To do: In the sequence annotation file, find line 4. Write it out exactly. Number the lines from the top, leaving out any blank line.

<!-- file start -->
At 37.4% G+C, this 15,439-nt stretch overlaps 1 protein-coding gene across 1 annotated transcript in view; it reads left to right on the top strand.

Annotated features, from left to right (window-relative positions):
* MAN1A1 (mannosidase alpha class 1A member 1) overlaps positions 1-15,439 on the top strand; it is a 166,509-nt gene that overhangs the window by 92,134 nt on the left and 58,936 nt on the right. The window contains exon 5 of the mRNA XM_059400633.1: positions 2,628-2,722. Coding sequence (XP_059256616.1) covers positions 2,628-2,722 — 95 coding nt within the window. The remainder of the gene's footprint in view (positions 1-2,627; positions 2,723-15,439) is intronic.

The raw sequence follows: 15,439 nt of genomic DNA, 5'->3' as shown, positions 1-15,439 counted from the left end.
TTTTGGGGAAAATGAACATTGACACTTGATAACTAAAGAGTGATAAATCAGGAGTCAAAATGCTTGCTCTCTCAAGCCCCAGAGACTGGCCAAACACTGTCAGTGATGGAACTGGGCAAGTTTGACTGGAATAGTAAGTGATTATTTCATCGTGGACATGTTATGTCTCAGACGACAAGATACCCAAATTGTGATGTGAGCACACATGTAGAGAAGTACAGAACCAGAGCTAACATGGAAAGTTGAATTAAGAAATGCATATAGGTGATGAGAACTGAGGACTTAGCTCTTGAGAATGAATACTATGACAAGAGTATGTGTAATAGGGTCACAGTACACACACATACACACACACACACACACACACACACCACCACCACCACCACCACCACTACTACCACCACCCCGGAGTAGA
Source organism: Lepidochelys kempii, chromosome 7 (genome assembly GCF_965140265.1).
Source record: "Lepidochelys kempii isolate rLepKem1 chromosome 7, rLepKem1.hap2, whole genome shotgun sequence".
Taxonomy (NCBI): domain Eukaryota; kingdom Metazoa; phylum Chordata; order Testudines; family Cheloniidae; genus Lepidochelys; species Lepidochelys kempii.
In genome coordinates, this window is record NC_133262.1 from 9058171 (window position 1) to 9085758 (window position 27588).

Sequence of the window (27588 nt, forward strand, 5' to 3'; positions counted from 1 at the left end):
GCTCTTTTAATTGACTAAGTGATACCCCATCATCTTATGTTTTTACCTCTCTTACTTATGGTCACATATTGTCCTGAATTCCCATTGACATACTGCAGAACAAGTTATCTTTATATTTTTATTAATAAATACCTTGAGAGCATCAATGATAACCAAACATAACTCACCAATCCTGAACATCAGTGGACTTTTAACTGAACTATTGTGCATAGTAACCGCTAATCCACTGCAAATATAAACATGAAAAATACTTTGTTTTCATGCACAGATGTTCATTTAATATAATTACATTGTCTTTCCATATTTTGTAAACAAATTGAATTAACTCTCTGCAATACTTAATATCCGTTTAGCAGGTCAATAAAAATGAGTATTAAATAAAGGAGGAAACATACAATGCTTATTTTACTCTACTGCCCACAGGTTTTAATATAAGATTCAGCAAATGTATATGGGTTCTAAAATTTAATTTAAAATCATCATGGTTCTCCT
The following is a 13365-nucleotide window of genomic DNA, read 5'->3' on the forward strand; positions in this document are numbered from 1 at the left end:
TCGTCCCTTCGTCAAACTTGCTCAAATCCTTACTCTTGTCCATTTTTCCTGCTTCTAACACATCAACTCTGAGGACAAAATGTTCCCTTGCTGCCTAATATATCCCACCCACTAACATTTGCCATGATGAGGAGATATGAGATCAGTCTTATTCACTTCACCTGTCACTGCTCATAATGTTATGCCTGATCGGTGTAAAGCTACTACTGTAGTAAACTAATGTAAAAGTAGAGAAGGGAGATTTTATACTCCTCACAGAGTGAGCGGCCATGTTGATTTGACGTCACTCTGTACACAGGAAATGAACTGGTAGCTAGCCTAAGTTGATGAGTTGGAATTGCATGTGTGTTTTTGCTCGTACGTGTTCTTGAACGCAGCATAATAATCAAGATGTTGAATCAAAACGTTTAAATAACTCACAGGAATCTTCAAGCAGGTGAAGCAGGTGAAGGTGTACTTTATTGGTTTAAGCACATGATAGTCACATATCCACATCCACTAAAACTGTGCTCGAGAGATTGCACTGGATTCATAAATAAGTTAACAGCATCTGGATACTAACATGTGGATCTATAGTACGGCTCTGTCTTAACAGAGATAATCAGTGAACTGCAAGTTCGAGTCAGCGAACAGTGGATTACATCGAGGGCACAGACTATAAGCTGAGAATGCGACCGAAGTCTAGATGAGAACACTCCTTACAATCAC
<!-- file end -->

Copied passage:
The raw sequence follows: 15,439 nt of genomic DNA, 5'->3' as shown, positions 1-15,439 counted from the left end.